Monday, 9 June 2014

OMG, now that's an afternoon tea!!

I didn't get much sleep last night. For some reason I just couldn't get to sleep for hours. This is something that I have noticed quite a lot since I came off my medication, and it seems that I just don't need as much sleep. So, I remember hearing on the radio that it was 1:30am, and I know that I didn't fall asleep that soon after that, but it must have been before 2am that I finally drifted off.

This morning, we were confronted with totally different weather - it was pouring down with rain. This wasn't a major problem, as the plan was to go to Keswick, it just meant that the drive there wasn't quite as pleasant as it could have been.

Never the less, the views were still pretty amazing as we took the main road from Ambleside to Keswick, passing a few more of the smaller lakes on the way, the roads being looked down upon by the large "mountains" that stand guard to the towns and villages in the Lakes.

We were able to find the Pencil Museum fairly easily, and parked in the car park by the side of it. By now, the rain was even heavier, and we were very glad that we only had a few yards to dash to get into the place.

The museum itself is basically an outbuilding of the old factory, which is still there despite not having been used for some years now (they have a new factory around 20 miles away), and the old one is simply standing derelict, which seems both odd and a shame.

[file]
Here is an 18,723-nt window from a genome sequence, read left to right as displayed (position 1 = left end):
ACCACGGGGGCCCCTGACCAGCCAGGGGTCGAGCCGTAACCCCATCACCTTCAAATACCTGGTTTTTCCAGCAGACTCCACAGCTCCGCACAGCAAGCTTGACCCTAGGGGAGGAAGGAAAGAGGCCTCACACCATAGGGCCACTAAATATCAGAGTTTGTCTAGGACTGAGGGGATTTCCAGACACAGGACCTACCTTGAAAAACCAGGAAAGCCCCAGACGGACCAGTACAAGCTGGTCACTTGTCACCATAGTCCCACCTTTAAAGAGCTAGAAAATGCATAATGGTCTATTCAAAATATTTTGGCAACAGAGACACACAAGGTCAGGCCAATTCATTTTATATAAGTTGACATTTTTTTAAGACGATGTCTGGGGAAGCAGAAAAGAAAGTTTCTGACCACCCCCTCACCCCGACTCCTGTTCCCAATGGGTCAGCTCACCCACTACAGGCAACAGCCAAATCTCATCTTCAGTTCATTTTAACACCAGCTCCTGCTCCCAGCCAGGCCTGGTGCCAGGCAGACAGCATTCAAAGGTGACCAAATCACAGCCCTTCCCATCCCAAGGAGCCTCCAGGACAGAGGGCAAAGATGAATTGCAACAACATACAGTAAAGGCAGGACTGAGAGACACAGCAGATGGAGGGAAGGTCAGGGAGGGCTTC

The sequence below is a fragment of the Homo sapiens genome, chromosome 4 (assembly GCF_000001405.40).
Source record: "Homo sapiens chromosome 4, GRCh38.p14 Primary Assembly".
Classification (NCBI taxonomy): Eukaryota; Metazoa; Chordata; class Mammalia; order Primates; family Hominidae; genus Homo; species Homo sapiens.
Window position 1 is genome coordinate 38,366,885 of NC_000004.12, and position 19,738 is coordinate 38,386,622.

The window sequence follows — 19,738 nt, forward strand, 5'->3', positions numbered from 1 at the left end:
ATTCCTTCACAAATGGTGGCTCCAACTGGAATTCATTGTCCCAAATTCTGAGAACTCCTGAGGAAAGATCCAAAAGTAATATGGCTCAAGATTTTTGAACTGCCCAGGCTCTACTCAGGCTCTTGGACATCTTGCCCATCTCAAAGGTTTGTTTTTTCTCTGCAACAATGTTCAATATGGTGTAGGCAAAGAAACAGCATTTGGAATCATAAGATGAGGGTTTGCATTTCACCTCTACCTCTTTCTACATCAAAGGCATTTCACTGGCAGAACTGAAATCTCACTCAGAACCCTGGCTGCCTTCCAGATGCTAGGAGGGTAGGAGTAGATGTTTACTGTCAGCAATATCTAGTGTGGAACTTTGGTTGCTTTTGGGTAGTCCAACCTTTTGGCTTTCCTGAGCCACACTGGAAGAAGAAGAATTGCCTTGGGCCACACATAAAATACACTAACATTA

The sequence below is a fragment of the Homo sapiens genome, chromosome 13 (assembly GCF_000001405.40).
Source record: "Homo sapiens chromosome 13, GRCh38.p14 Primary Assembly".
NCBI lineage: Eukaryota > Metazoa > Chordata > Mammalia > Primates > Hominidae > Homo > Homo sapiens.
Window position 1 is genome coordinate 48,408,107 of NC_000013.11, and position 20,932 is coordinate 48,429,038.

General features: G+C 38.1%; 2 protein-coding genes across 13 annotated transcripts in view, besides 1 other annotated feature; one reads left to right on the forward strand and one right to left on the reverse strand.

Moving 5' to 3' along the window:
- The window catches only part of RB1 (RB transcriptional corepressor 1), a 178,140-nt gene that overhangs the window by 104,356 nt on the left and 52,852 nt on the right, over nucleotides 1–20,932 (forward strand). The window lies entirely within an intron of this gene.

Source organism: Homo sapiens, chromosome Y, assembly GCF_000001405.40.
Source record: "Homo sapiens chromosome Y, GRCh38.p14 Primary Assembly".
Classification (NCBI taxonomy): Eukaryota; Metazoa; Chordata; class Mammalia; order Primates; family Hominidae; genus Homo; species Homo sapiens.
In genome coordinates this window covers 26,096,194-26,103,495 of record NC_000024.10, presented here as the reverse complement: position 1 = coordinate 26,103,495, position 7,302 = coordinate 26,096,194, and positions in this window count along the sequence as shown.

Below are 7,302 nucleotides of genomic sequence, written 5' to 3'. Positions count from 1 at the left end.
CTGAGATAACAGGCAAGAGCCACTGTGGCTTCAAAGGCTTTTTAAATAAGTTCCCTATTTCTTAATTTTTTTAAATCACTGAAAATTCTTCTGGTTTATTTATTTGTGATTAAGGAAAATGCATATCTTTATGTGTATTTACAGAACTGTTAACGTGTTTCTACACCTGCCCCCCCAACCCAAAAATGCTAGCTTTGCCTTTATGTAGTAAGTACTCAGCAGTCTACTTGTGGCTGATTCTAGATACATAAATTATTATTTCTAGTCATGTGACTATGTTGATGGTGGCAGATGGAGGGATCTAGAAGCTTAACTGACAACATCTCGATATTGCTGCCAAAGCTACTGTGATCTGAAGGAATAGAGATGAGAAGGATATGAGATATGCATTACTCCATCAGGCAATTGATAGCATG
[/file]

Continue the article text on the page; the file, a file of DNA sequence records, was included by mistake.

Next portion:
The museum has a gift shop, cafe, demonstration room and the museum itself, which starts off with a dark, low and narrow entrance to try to give the impression of being part of a graphite mine. Once inside, there is a video screen which gives a short introduction to how graphite was discovered, how it's uses were found, how it became a very desirable commodity (once more valuable than gold!), and how the area became the home to the British pencil industry.

I have to confess that I found it all far more interesting than I had expected to, and did learn a lot of things. For me, probably the most interesting thing was how the Cumberland Pencil Company had been asked to help come up with an "escape pencil" for airmen during the war. It had to look and feel exactly like a real, normal pencil so that it would not arouse suspicion if the airman was captured by the enemy, but it had to conceal both a map of Germany and a magnetic compass.

The project was overseen in total secrecy by the department that made gadgets for special missions and secret agents. This department was the basis for "Q branch" in Ian Fleming's James Bond books. Only a few staff knew of the project, and the pencils were developed and constructed in secret after hours in the factory. Many decades later when they decided to revive these pencils for an anniversary pencil set, they discovered that there was no information about how these were made originally, and they had to find a way to do it all over again. Despite having computerised modern machinery, they just couldn't do it, and ended up drilling the holes by hand, and getting another company to especially roll the maps up tight enough to fit them into the pencils. They also could not find anyone who could make the compasses small enough, and so they ended up making the pencils slightly larger than the original ones had been. Fascinating.